Old photographs tease out fragments of memory—a laugh, a sigh,
a conversation the camera interrupts and then suspends across
time. Looking at photographs and documents that came to me after
my parents died, I’m struck not only by how much I’ve forgotten but
also how easily and quickly the past rushes back when called.
Sometimes forgetting is simply being afraid to remember. I was born
in Worms, Germany in 1941 and reunited in 1976 with my German
father, who had disappeared from my life when I was eighteen months
old. I knew he had been a German soldier and that he and my mother
had divorced after the war so she could marry my American stepfather,
a man I quickly grew to love as my father. But I knew very little about my
German father. My mother never spoke of him, and I was afraid—given
the possibilities—to ask.
Like a New Year’s gift, in January 1976, his letter arrived and took me
completely by surprise. I had no memory of him whatsoever—no image in
my head to put with the bold blue script on the paper. Over the following
months we exchanged many letters, and that summer my nine–year–old
daughter and I visited him and his family in Connecticut, where he had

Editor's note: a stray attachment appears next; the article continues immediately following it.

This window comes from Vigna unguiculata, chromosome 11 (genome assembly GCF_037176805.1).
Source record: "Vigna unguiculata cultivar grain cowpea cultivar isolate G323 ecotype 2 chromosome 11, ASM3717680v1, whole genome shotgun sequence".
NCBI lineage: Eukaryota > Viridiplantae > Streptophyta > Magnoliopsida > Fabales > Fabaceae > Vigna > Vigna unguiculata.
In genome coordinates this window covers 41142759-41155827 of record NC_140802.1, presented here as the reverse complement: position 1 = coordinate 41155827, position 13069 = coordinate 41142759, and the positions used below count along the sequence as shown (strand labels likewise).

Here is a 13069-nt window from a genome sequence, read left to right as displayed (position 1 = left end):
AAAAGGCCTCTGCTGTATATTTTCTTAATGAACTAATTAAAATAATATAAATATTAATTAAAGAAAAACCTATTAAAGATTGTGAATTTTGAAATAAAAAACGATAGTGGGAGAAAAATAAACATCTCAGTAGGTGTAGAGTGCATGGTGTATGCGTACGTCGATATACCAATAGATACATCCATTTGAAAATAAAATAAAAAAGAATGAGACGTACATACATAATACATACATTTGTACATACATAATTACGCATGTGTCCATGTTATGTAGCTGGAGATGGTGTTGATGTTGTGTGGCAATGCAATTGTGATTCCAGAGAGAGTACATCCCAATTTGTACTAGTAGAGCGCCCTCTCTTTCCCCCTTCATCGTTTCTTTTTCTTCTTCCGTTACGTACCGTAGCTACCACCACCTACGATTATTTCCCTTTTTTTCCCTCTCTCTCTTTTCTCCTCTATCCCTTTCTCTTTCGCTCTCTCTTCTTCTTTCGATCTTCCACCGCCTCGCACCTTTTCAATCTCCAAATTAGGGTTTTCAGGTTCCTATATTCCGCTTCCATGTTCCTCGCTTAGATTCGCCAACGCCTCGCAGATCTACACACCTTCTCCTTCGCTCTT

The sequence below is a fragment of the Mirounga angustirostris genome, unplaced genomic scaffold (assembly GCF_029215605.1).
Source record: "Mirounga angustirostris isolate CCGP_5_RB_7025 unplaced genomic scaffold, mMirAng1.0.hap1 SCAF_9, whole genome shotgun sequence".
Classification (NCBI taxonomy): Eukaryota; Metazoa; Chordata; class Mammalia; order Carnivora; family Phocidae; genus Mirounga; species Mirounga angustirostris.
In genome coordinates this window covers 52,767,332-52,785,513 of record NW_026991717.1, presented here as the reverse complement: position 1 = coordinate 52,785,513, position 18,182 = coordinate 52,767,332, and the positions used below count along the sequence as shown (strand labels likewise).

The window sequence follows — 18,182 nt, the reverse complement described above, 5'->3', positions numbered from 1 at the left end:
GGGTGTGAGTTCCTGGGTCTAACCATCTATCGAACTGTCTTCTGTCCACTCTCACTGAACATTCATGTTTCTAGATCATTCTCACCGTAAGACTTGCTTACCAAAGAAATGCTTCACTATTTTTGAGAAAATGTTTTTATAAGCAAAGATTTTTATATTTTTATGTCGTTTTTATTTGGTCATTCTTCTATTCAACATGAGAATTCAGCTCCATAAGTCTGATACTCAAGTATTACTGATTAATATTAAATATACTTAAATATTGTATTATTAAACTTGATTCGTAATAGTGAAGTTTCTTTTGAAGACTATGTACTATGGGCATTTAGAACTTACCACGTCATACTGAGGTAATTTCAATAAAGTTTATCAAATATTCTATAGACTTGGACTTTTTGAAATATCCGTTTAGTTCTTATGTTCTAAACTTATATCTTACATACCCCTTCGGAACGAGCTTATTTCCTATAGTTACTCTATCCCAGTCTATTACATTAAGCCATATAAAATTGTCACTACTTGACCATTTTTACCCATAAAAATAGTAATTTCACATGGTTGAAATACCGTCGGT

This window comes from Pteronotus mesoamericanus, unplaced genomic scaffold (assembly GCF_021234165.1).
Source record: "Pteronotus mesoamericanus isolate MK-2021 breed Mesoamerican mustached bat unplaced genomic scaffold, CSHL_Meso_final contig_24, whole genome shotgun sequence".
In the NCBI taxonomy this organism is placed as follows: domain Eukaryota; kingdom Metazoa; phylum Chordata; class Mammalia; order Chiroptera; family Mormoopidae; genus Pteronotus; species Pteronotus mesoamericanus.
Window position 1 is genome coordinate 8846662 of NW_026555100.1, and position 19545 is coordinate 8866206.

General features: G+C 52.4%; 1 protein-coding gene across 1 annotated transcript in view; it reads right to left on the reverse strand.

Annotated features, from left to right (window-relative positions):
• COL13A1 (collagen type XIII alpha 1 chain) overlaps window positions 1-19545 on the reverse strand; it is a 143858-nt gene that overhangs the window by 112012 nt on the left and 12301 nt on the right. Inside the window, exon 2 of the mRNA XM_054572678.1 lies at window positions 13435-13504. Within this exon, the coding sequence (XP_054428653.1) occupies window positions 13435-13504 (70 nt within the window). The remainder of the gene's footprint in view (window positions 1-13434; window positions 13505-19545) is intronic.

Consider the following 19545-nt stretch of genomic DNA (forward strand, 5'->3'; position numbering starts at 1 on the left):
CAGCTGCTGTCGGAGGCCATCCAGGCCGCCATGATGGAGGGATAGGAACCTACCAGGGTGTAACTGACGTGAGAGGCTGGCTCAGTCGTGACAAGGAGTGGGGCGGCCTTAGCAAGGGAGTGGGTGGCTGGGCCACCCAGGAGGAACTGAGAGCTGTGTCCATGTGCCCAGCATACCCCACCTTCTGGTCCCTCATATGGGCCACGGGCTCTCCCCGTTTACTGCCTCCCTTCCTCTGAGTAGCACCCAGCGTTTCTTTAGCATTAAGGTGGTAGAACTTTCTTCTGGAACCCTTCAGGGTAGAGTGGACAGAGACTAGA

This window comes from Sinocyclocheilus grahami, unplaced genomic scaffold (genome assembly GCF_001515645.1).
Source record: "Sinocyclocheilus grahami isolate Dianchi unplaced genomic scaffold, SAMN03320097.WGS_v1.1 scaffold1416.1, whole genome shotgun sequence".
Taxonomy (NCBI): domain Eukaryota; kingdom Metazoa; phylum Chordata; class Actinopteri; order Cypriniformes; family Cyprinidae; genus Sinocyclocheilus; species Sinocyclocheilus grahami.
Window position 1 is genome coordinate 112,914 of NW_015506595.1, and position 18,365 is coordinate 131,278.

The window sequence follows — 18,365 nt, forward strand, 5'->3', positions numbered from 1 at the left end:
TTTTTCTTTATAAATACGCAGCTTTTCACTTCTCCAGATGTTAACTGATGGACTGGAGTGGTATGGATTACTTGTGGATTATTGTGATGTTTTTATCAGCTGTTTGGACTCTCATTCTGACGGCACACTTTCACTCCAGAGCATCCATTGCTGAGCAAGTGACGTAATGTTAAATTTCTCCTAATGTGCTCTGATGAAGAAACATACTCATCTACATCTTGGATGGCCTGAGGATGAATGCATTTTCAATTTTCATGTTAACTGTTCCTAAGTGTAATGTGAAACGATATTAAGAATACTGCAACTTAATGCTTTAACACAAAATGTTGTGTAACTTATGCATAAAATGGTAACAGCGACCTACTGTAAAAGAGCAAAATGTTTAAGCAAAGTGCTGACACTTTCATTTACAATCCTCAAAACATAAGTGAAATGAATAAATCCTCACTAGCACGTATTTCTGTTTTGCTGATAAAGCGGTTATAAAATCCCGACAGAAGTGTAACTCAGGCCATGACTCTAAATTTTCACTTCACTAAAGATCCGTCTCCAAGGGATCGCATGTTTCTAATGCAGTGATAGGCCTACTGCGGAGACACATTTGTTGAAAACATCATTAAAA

immigrated in 1952.
It is oddly unsettling to find you have played a role in people’s lives who
were strangers to you. And odder still to sort through the stories suffused
with emotion trying to find the real story. The truth, of course, is that all
the stories are real—my father’s story, my mother’s story, my stepfather’s
story. They are authentic and subjective simultaneously; tell the truth but
“tell it slant.”
Trying now to reclaim my early life by imagining the years from 1941–1947
heals a wound I hadn’t consciously known I carried. The story remains
elusive, however, even though I have a remarkable number of photos and
documents from those years, saved by both of my parents. But however
fragile, it is quite real.
In these images, I have drawn a map of my life by taking the random but
tangible artifacts my parents left behind and reordering them within a larger
historical context. I have tried to find and shape my story from those fragments
that survived and relate it to other lives, those of people I have never met.
Any life story includes love and loss, hope and fear, success and failure.
Some focus on what is lost, others on what is found, and some will not
believe that anything was lost (or found) at all.